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Brunswick Stewdio acting as artistic home for students at the College of Coastal Georgia
Posted 10/12/2015 10:00AM

By ANNA HALL The Brunswick News | Posted: Monday, October 12, 2015 12:00 am

Jerry Luke stood before a captive audience, explaining the methods of controlled madness he uses to create his layered, larger-scale artwork pieces that can be described as realism, surrealism and abstraction, all on one framed palette.

Luke, who has taught classes in studio art at Waycross College, humanities at Savannah State University and is currently teaching art appreciation at South Georgia State College, stood in as a short-term professor Wednesday for art students from College of Coastal Georgia.

The more than 20 students in the college’s art program are taking part in a new academic partnership between the college and the Brunswick Stewdio at 1407 Newcastle St.

Owned and operated by area photographer, author and artist Harlan Hambright, the Stewdio is an open space where artists from a variety of mediums ranging from fiber arts and puppetry to graphic illustration and painting interact with each other.

The partnership was made possible by a gift from an anonymous donor to the college foundation, and classes are held from 1 to 3:30 p.m. every Monday and Wednesday, Hambright said.

Hambright opted to open the large-scale, two-story studio up to the college to spark a collaboration between the college and downtown, in hopes that even more college courses will one day be held in the historic space, he said.

“We have 33 artists in this studio and we know these are experienced artists who can influence students and help them get on the right path with their artwork,” Hambright said. “The interaction between these students and our area artists can have a great impact on their future careers.”

Manny Julian certainly sees it that way. As a student in the college’s art institution, a two-year program through which students can earn their associates degree, Julian aspires to take on a career in 3D illustration and graphics. Through his weeks of studying at the studio with Jeff LeMieux, associate professor of art in the School of Arts and Humanities at the college, he has already gained a greater understanding of shadow illustration and color scaling. He also has worked with Hambright on grasping the details of computer imaging. Those skills, he said, will go a long way in helping him achieve his overall goal of being a gaming graphic designer.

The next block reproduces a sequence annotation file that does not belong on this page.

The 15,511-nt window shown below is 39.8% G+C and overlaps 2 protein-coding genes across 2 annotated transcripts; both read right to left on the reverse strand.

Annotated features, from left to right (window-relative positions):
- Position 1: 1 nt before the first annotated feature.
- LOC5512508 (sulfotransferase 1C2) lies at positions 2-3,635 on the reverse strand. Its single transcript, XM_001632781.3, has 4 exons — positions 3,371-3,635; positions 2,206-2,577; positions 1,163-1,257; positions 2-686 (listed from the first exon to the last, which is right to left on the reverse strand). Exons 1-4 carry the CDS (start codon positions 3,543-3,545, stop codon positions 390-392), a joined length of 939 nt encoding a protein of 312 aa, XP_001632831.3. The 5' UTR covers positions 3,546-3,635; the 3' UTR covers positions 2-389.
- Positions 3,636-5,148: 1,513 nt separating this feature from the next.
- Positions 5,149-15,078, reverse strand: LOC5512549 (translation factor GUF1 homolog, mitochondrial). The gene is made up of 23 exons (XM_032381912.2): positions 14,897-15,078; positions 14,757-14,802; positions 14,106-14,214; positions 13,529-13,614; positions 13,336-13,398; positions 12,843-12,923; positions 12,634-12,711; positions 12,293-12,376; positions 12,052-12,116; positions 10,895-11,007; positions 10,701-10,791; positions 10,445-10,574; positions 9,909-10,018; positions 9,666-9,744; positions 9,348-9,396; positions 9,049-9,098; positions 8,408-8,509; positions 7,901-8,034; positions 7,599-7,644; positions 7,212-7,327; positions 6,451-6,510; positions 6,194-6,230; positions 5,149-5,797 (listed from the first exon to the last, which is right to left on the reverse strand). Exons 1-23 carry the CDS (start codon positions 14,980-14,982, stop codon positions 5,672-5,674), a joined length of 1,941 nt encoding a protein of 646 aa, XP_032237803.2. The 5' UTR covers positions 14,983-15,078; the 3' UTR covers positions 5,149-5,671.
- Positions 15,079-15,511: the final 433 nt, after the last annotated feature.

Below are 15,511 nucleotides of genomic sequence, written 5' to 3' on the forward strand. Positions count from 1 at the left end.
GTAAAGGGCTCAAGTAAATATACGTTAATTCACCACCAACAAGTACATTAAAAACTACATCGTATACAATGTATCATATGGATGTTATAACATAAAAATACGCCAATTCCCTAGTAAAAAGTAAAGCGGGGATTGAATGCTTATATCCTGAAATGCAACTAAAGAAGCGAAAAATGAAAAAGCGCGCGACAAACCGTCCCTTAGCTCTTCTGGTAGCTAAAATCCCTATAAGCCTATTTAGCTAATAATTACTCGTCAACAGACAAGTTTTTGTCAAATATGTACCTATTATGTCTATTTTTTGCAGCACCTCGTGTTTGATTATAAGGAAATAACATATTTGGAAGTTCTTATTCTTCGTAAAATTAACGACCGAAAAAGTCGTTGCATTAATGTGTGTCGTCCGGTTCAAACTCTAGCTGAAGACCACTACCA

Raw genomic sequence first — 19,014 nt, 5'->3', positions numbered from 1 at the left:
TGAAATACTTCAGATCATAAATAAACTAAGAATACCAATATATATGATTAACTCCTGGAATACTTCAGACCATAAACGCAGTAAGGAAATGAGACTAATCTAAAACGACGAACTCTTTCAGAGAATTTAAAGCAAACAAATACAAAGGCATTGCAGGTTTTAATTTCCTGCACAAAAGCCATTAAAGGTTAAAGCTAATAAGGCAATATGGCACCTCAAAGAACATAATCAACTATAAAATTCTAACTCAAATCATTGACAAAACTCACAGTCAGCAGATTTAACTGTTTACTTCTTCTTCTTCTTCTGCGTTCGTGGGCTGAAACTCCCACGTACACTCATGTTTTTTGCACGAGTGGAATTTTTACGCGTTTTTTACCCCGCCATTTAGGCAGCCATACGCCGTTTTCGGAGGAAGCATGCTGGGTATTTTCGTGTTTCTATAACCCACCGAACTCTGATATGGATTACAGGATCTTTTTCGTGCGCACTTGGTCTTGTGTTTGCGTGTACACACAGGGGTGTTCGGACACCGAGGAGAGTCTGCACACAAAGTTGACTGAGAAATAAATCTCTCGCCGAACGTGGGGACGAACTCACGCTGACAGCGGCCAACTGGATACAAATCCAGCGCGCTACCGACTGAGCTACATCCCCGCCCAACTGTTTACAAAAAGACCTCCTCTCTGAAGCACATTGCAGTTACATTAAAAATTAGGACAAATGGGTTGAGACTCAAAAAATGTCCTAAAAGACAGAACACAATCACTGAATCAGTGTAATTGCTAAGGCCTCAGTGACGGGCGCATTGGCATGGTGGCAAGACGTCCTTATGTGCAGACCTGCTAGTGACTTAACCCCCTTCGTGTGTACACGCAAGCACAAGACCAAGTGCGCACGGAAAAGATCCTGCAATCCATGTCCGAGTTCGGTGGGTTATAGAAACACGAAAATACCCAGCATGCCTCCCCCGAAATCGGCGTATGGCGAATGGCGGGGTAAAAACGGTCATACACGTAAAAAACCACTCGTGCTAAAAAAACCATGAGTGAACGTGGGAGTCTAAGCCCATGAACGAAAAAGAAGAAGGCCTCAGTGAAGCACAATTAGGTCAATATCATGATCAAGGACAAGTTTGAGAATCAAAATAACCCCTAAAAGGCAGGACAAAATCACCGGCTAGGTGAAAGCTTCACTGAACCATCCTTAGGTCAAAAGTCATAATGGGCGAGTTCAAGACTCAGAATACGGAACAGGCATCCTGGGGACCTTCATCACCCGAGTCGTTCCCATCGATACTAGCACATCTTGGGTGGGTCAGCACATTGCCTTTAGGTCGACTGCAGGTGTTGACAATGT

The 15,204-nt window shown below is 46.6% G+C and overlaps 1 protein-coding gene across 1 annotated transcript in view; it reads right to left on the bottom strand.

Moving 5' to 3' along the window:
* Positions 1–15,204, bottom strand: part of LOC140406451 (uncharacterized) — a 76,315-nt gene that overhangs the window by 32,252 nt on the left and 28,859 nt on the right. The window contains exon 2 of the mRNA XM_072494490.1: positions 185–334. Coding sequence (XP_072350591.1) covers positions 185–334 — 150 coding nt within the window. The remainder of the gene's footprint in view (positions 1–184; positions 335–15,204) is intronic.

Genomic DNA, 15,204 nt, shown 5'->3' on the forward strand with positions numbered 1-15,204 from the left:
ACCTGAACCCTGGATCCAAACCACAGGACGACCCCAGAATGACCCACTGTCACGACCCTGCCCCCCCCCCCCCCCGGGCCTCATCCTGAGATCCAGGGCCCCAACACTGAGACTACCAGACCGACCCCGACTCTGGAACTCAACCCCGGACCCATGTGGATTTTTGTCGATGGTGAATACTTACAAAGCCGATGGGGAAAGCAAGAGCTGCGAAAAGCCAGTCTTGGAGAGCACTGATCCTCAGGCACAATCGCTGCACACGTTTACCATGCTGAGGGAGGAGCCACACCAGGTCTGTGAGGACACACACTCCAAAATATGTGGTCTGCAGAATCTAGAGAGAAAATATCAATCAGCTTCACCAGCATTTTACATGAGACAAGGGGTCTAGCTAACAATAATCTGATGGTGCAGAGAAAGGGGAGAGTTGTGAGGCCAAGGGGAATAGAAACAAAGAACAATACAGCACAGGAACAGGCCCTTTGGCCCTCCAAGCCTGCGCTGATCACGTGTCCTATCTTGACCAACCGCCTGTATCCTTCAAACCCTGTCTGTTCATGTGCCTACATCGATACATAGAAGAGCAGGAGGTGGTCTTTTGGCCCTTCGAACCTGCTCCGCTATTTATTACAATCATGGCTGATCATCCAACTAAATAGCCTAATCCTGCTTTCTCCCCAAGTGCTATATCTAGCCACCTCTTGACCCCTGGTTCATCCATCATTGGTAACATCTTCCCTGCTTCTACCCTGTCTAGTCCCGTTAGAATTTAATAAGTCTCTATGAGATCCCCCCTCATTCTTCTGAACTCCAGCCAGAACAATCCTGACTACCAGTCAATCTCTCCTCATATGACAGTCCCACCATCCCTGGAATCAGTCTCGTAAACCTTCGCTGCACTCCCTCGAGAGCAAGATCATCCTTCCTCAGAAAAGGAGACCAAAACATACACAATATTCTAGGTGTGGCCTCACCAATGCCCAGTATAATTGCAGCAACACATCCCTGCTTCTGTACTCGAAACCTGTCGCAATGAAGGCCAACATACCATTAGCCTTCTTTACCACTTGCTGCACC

“I love video games, and the way artists can make their figures look so real, look so defined, that’s so interesting to me,” Julian said. “We’re learning from area artists how they use their own skills to be professionals in their field. It’s been really inspiring these past few weeks. I think downtown and the college coming together is a really great idea. I know I like it a lot.”

Classes in the downtown art program began at the start of fall semester, and will continue through the spring with a second session, Hambright said. Hopefully, he said, the courses and the downtown collaboration will become a mainstay within the school.

Art student Ashelee Nunn says she has felt inspired through the program as it has lit a new spark in her for designing architecturally based and scaled design. Now in her final semester with the art program, Nunn is looking toward the future. Seeing the well-preserved landscapes of the downtown portion of the city has been an enlightening part for her outlook to the future, she said.

“I entered the art program knowing I wanted to do something in that field, but now, after these courses downtown, I’ve come to see that this field can be in more than just the drawing and illustration works I’ve always done,” she said. “There can be more to it and that has been very helpful in planning out my own future.”

What Hambright has seen so far with the joint effort, the exposure students have with downtown inspirational resources such as art exhibits at the Ritz Theatre, historical architecture and the current movie set being built for the film “Live By Night” being directed by Ben Affleck, have all been major boons to the project.

“These students are really being given a huge range of spectrums from which they can draw vision and inspiration,” Hambright said. “With all that is happening downtown, from the new movie being filmed to the classic restored homes and our city’s art studios, there are so many outlets we can showcase for our students. There is a lot for them to see. There are a lot of area artists they can learn from. And there is a huge bucket to dig into to help these art students find their passion.

“This has been a great and well-supported collaboration and we’re excited to see where it goes from here.”

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